All of the user subnets created in the Active Directory must be associated with the Active Directory sites properly. Incorrect assignment of user subnets to Active Directory sites may result in slow logons, which, in turn, might increase calls to the helpdesk. Correct assignment of user subnets to Active Directory sites is required to ensure users and Active Directory applications can find a nearest domain controller for authentication. You may wish to retrieve a list of user subnets associated per Active Directory site when you are troubleshooting a particular user location in which users are contacting a remote domain controller for authentication. From time to time, you may want to retrieve a list of user subnets associated per Active Directory site to ensure user subnets are not associated with a remote Active Directory site. In this article, we will provide a PowerShell script that can help you collect Active Directory sites and user subnets associated with it.
Before you can run the script, please make sure to meet the requirements mentioned below:
- Ensure you are running the script from a Windows Server 2012 R2 member server or domain controller.
- Note that the PowerShell script below uses Get-ADReplicationSubnet PowerShell cmdlet, which is capable of collecting subnets and Active Directory site association information. Please make sure you have Active Directory PowerShell modules installed on the machine from which you will be running the script.
- Make sure to create a folder named “C:\Temp” on the computer from where you will run the script.
Once you have met above requirements, copy the script below in a PS1 file and execute it from an elevated PowerShell window.
What does the script do?
The PowerShell script performs functions as listed below:
- Executes Get-ADReplicationSubnet PowerShell cmdlet and collects all Active Directory site and user subnets associated with each Active Directory site.
- Provides a report of user subnets with each Active Directory site and helps you identify incorrect associations.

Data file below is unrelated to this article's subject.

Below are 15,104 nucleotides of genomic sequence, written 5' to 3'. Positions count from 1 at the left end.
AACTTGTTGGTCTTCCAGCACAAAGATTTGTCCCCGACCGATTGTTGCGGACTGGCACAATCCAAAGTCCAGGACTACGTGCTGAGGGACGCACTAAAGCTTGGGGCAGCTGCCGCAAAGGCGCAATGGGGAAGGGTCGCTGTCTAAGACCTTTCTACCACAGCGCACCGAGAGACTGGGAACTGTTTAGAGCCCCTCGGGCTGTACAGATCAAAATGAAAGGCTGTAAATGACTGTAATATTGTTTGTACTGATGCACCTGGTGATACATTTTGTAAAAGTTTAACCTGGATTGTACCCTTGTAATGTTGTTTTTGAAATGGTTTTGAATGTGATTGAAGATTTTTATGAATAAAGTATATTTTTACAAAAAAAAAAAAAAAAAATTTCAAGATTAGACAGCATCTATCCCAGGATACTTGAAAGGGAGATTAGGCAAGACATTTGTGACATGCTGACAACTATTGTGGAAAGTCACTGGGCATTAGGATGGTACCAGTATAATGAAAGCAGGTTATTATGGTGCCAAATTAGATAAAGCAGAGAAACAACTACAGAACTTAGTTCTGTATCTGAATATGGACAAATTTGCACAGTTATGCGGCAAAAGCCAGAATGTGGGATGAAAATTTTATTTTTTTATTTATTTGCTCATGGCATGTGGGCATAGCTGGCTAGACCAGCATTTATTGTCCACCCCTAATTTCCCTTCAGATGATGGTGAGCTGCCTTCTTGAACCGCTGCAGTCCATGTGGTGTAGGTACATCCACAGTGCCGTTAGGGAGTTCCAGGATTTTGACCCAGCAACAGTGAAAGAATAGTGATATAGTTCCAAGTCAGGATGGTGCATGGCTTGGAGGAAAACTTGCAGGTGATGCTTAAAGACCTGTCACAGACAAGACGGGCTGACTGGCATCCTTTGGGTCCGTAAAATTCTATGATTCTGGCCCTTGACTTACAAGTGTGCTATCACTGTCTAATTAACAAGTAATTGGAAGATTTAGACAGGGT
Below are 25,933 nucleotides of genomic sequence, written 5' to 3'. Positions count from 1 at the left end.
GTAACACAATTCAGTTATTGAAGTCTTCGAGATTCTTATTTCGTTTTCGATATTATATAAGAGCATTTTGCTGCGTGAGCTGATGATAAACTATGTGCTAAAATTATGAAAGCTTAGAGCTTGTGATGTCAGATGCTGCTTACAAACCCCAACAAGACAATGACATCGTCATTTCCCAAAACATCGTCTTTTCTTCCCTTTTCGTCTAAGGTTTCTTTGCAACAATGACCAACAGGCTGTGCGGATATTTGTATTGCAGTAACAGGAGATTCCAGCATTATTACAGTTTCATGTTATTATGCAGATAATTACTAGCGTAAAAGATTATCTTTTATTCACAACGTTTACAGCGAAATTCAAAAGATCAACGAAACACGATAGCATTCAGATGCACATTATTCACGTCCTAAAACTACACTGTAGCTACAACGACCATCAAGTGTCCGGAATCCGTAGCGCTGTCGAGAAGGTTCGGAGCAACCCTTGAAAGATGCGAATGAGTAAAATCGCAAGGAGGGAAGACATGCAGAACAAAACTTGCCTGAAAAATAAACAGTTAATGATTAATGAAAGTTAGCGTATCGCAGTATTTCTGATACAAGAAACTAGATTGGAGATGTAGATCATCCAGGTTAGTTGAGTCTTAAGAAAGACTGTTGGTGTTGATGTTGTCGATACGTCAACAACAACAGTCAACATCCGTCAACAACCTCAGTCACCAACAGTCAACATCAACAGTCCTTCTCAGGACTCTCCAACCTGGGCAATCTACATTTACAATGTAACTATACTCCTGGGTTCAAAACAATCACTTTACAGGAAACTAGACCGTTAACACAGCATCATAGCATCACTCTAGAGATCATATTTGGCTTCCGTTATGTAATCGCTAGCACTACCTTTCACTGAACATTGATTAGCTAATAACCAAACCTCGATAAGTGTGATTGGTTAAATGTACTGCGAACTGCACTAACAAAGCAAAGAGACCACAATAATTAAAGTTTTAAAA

- Generates a report named ADSubnetsPerSite.CSV, which is stored under “C:\Temp” folder.
Remove-item $TestCSVFile -ErrorAction SilentlyContinue
$ThisString="AD Subnet, Location, Associated with AD Site"
Add-Content "$TestCSVFile" $ThisString
ForEach ($all in $Items)
$FinalText = "AD Subnets list was retrieved. Please load result to see values."
IF ($Error.count -eq 0)
IF ($ErrorOrNot -eq "Yes")
$TestText = "Please check to make sure a Domain Controller is reachable to execute AD Test."
$SumVal = ""
$TestStatus="Error executing AD Test."
$TestText = $FinalText
ForEach ($ThisItem in $Items)
Add-Content "$TestCSVFile" $FinalVal
$STR = $ADTestName +","+$TestStartTime+","+$TestStatus+","+$SumVal +","+$TestText
Tip: Note that the script connects to the Active Directory forest to which the current machine is joined. When running the PowerShell script, make sure to execute it from an elevated PowerShell command prompt and that the currently logged on user has sufficient permissions to connect to the Active Directory forest.
Once you have finished executing the script, a report will be generated which contains the Active Directory subnet, Active Director site location, and the Active Directory site to which the subnet is associated as shown in the screenshot below:
As you can see in the report above, the script collected each subnet address, Active Directory site location and the Active Directory site to which the subnet is associated. Since an Active Directory site can have multiple subnets associated with it, the script collected each subnet associated with each Active Directory site. As you can see, “Site-Seattle” Active Directory site has a total of three subnets associated with it and “Site-Dublin” Active Directory site is assigned with two user subnets. This information is quite useful for you to know which user subnet is associated with which Active Directory site. If you find an incorrect association, you can modify the configuration by using Active Directory Sites and Services snap-in.
This script is part of PowerShell-based Dynamic Packs that ship with the Active Directory Health Profiler, which you can use to perform a complete health check of an Active Directory forest. There are 99 health checks included in the AD Health Profiler.
By using the PowerShell script explained in this article, you can collect a list of user subnets associated with each Active Directory site. The report file generated by the script can help you identify any incorrect associations. You may want to include the script in your Active Directory health procedure and have it run every month to ensure user subnets are assigned to the Active Directory sites correctly.
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